Nina Simone, Image courtesy of Flickr User GlingG

Nina Simone, Image courtesy of Flickr User GlingG

I want to briefly point to two other examples that show additional ways in which sound complicates ideas of racial identity and expression during the 1960s.  When I teach Nina Simone’s composition, “Mississippi Goddamn,” (recorded live at Carnegie Hall in 1964), I ask students to consider the relationship between the distinctive sound of her voice and the ironic and critical elements of her lyrical meaning as this interaction creates a complex idea of radical black consciousness.  Composed in the aftermath of the murder of Medgar Evers and the bombing of the 16th Street Baptist Church in Birmingham, Alabama, Simone offers a musical, and more broadly sonic meditation on white supremacy.

Most students find the timbre of Simone’s voice, its grain (as Roland Barthes would say) and depth, immediately striking.  Her unique sonority and its context, greatly influence attempts by students to understand her reference to the song as simply a tune: “The name of this tune is Mississippi Goddamn” she says, and “This is a show tune, but the show for it hasn’t been written yet.”  Clearly it isn’t simply a tune, and the caustic quality of lines such as, “Oh but this country is full of lies/ You’re all gonna die and die like flies,” creates a critical depth through the sound of Simone’s commitment to a black radical perspective.  What does it mean, for instance, that Simone projects such sarcasm and biting critique to a predominately white audience at Carnegie Hall?  How might we hear the specific grain of her voice in this setting?  How does Simone’s projection of critical black sonic resistance, emerge at the conjuncture of anti-black racism and the beginning of legislative efforts under the Johnson administration to rectify racial inequality through civil rights bills?  What can be taken from the simultaneity and contrast that Simone projects her sound within?  I pose such questions to my students as a way of considering what it means to be committed to critical thought and social transformation that falls outside of the dominant lines of American national consciousness, and how the sound of such commitment, heard in the pitch and tenor of Simone’s voice, matters as a different kind of historical documentation.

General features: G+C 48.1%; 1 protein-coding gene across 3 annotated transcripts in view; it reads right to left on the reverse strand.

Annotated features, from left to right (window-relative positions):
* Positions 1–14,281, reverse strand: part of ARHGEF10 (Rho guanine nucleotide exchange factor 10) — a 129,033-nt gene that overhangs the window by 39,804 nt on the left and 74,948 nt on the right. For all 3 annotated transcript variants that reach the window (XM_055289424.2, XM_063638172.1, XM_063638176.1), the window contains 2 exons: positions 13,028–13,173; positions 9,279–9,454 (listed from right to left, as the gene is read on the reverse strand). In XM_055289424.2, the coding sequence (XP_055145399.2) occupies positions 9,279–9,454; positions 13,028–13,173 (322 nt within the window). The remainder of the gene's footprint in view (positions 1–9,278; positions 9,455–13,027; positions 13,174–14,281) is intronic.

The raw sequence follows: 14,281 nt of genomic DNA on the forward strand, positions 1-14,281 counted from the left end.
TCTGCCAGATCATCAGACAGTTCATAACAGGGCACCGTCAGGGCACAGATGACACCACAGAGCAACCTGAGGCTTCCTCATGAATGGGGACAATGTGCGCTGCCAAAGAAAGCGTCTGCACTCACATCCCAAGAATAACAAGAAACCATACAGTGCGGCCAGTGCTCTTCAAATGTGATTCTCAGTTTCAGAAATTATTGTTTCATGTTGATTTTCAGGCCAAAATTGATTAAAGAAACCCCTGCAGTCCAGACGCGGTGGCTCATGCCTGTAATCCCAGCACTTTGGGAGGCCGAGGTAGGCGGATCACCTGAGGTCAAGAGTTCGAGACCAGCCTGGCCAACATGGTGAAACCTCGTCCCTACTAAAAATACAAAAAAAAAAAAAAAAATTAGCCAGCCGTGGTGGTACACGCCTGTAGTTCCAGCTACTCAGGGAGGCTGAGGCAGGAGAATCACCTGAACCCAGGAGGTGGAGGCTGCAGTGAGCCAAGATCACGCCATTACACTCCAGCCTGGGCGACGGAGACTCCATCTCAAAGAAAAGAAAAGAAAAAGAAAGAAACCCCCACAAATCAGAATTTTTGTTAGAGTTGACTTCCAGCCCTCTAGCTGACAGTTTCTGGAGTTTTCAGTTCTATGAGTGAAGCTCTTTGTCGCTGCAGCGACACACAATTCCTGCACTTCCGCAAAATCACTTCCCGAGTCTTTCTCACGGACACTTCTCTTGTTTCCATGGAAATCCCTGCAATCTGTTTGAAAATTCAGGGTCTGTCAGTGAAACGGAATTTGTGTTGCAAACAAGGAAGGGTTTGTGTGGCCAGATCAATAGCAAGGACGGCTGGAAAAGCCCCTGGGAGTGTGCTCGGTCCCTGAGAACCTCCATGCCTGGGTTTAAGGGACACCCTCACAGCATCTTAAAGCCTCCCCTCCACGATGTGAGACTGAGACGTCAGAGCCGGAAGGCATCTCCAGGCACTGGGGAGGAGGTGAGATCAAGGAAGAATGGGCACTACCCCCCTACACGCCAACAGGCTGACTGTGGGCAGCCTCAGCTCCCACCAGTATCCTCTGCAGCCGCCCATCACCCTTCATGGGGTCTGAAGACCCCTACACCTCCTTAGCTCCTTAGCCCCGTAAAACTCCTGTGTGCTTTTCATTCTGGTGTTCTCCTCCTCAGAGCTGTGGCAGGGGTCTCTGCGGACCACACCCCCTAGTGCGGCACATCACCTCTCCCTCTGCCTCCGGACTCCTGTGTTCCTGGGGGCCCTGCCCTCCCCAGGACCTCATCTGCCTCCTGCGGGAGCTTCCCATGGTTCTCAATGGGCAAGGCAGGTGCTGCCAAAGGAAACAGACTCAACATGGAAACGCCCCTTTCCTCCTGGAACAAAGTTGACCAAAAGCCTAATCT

In considering how the sound of music can offer an intervention within the formation of black political consciousness in the Black Arts Movement, I often use the 1966 recording of Amiri Baraka’s signal poem, “Black Art,” as it set to the experimental musical sounds of Sonny Murray’s ensemble (Murray-drums, Albert Ayler-tenor saxophone, Don Cherry-trumpet, Henry Grimes, Lewis Worrell-bass).  Having first read the poem, students then are able to hear it set to– and against–the unconventional instrumentation of Murray’s ensemble.

The musicians create an unconventional sonic context for Baraka’s reading that de-emphasizes and re-situates the apparent dimensions of black rage that seem to arise from verse that can “shoot guns,” through an almost carnivalesque, comedic, and off-kilter sound that troubles the linear expectations one might have of instrumentation amplifying the words on the page.  The dissonance between page and sound allows for useful pedagogical opening, in that it underlines the non-conformist, avant-garde aspects of the movement, and the fine line that artists such as Baraka were imagining between the intensity of black radical consciousness and the ability to articulate that standpoint outside of the expected forms of black cultural nationalism.

Image Courtesy of UIC Digital Collections

Image Courtesy of UIC Digital Collections

As these examples have shown, I incorporate sound into my pedagogical framings of black cultural and political identity as an opening through which students may expand their understandings of black consciousness and black political culture well beyond stagnant ideas of racial authenticity, while still preserving an understanding of the transformative and often radical possibilities that have been projected through black expression during the period.  It is the open space of sound that invests the project of black radical thought with the uncanny spontaneity of experimentation.  Having students understand ideas of expansiveness, asymmetry, and non-linearity as central to black cultural expression and critique–even as artists refuse to sacrifice an expressed political commitment to black resistance–begins to suggest ways for students to contemplate the intersection of identity politics with the unexpected, fantastic elements of expression that lie outside of more recent flattened diagnoses of black nationalism.  Teaching at the intersections of race and sound opens up new terrains of knowledge, dynamically expanding students’ abilities to think through the intricate and multifaceted formations of black consciousness during the volatile years of the 1960s and the resonance of those years in our present.

Carter Mathes is an assistant professor of English at Rutgers University.  He has completed a book manuscript entitled, Imagine the Sound: Experimental Form in Post-Civil Rights African American Literature, that focuses on the relationship between sound and literary innovation during the 1960s and 1970s.  He is co-editing a volume of essays on Black Arts Movement writer and critic Larry Neal; and also has essays in print or forthcoming on Toni Cade Bambara, Peter Tosh, and James Baldwin. At Rutgers, he regularly teaches classes focusing on African American literature, Twentieth-century literature, music and literature, and experimental writing.